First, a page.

Historic England Advisory Committee Biographies
Biographies for the members of the Historic England Advisory Committee.
Professor Martin Daunton, Chair
Martin Daunton is Professor of Economic History and Head of the School of the Humanities and Social Sciences in the University of Cambridge, where he was also Master of Trinity Hall from 2004 to 2014. He was formerly Astor Professor of British History at UCL and President of the Royal Historical Society. He continues to write on economic and social history since the eighteenth century.
He has been active in the field of culture as chairman of the Fitzwilliam Museum in Cambridge and a trustee of the National Maritime Museum. Martin was appointed as an English Heritage Commissioner in 2014 and is also Chair of the Designation Review Committee and Deputy Chair of the Blue Plaques Panel.
David is currently the Secretary of national amenity society The Georgian Group and a director of the educational charity The Attingham Trust for which he runs an annual summer school and a bi-ennial course on The London House.
He trained as an architect and art historian, working for many years for The National Trust where he served initially as a Vernacular Buildings Surveyor and finally as Head Curator and Architectural Historian.
He is a former Chairman of the Society of Architectural Historians of Great Britain and Trustee of the Society of Antiquaries. He represents ICOMOS (UK) on the Tower of London World Heritage Site Committee and is a Trustee of the Emery Walker Trust.
Paul is a director at architects WilkinsonEyre. His passion for creating spaces that intrigue and delight on both an intellectual and emotional level has led to his continued work with key visitor attractions and cultural institutions around the world.
His award winning portfolio includes the Alpine House at the Royal Botanic Gardens, Kew, a series of projects for the Science Museum in London and the extensive redevelopment of the Wellcome Trust’s Collection building.
At the core of his approach is an interest in how architecture can be integrated into its context across the disciplines of structure and services, planning and environment and landscape architecture – and in particular, exploring how this holistic approach can contribute to long-term sustainability and regeneration.
Paul was appointed as a Historic England Commissioner in 2016.
Timothy Brittain-Catlin trained as an architect and masterplanner, and became a historian specialising in 19th and 20th-century architecture, especially of houses and churches. His completed a doctoral dissertation on the English residential architecture of A.W.N. Pugin, leading to the publication of The English Parsonage in the Early Nineteenth Century in 2008. He co-edits the Twentieth Century Society’s journal.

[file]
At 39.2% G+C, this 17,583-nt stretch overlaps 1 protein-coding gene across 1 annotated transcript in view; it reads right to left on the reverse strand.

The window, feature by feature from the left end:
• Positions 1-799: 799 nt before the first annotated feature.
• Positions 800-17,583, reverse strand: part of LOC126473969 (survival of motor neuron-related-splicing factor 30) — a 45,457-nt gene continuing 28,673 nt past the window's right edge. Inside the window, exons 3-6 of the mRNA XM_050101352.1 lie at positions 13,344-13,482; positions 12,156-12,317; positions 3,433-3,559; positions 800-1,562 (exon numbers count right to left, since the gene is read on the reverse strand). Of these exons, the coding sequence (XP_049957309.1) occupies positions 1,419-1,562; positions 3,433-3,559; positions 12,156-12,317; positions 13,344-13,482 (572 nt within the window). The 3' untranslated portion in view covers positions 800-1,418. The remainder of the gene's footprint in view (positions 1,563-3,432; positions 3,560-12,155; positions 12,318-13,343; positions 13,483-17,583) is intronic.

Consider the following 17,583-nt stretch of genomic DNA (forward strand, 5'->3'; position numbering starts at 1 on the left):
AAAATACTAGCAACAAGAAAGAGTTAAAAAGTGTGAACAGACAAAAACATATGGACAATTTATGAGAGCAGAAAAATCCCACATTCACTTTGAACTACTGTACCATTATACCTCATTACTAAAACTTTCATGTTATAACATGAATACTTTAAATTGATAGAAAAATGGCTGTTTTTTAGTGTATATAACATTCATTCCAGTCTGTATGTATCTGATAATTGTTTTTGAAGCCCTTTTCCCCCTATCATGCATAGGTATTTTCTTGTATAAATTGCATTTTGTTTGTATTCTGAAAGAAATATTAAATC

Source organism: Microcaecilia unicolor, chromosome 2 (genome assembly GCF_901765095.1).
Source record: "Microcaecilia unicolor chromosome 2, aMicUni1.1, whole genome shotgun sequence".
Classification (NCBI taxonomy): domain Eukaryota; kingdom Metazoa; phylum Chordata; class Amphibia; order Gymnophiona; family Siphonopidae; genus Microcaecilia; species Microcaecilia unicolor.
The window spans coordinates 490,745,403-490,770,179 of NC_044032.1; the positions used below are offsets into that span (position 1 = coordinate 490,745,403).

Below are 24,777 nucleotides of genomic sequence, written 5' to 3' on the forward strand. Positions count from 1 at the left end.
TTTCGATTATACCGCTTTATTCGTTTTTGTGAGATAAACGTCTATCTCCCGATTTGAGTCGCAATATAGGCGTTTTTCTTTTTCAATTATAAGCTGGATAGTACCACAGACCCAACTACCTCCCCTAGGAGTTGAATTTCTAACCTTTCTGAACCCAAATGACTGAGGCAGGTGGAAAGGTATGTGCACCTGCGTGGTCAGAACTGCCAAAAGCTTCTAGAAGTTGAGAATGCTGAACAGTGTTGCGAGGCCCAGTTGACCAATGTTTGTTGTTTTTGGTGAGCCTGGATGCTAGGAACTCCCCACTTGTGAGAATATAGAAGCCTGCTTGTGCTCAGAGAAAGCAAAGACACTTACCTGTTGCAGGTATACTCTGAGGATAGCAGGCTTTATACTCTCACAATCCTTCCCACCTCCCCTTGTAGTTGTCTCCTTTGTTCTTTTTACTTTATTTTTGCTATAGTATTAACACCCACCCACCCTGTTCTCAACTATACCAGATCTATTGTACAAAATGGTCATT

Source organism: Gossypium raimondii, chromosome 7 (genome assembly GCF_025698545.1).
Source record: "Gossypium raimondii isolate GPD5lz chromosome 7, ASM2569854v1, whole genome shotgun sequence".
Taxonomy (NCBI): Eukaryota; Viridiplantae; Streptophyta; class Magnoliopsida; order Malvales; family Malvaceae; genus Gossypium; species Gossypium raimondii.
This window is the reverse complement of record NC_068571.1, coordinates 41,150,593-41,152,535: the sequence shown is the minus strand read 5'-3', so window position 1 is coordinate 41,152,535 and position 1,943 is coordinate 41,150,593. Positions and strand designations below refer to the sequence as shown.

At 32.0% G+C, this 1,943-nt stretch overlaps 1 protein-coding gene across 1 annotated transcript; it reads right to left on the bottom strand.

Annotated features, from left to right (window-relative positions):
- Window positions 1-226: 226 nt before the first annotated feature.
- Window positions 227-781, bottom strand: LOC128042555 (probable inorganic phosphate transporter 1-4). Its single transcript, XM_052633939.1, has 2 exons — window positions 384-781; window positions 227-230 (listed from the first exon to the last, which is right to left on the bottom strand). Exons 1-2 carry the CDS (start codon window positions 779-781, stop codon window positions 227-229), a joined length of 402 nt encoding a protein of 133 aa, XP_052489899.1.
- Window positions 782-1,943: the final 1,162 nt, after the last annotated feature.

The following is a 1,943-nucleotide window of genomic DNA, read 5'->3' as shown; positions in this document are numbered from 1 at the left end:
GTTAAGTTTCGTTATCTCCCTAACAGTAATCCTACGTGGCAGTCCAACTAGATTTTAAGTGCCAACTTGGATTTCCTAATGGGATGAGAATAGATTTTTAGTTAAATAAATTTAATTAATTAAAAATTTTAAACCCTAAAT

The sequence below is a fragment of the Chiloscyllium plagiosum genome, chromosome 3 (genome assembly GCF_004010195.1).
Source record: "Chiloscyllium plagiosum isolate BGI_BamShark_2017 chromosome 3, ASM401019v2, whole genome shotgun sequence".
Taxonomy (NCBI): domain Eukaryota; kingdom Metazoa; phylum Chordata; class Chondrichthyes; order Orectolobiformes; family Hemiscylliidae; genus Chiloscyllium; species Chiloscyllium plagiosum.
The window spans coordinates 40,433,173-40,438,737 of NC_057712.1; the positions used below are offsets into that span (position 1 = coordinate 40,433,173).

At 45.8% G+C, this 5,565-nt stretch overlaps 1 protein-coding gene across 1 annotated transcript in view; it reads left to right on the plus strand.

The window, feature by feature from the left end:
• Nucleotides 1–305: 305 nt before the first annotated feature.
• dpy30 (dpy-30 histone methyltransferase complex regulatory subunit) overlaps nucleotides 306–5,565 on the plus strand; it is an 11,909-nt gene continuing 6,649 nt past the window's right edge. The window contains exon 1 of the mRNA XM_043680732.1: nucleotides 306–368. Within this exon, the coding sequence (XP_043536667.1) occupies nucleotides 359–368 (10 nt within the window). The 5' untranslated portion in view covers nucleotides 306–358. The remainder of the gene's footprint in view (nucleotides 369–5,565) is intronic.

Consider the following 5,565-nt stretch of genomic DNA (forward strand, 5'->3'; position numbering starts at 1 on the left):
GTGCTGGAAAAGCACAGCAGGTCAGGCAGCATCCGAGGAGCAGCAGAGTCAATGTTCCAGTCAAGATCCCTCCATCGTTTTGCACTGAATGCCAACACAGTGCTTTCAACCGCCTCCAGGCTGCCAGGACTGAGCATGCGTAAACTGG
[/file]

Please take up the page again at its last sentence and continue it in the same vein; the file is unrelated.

He runs the Architecture Apprenticeship course at the University of Cambridge, teaching both design and architectural history. His many publications include Historic England’s Introduction to Historic Assets: 19th and 20th Century Convents and Monasteries, and Leonard Manasseh & Partners, published in association with English Heritage.
Nairita is a historic buildings specialist and is currently an Associate at Iceni Projects in their Heritage and Townscape team. She is RTPI and IHBC accredited and has previously worked in various local authorities for over twelve years (2006-2018). Nairita has first-hand experience in the challenges of ensuring sustained use of historic buildings whilst delivering large-scale regeneration, housing and infrastructure projects.
Motivated by creative and contemporary design solutions, she has worked on complex projects like Alexandra Palace and Hornsey Town Hall alongside providing advice on heritage-led regeneration masterplans, strategic housing and infrastructure schemes. She has also worked on heritage lottery fund projects, public realm designs; and has undertaken borough-wide characterisation studies, townscape analysis, area appraisals and management plans.
Bob Croft first became interested in archaeology in his home county of Northamptonshire and has subsequently worked as a field archaeologist in Yorkshire, Milton Keynes and Somerset. He has over 40 years experience in local authority archaeology services and was the first chair of the Association of Local Government Archaeological Officers 1996-1999. Bob was a part-time tutor for Bristol University Archaeology Department and has worked in Somerset for over 30 years as the County Archaeologist. He is currently Head of Historic Environment and Estates for the South West Heritage Trust, a new organisation delivering the local authority heritage services in Somerset and Devon. Bob is a Fellow of The Society of Antiquaries, a Member of CIfA, a trustee of the Somerset Churches Trust and the Somerset County History Trust. Since 1987 he has served as the archaeological advisor to the diocese of Bath and Wells.
Sophia de Sousa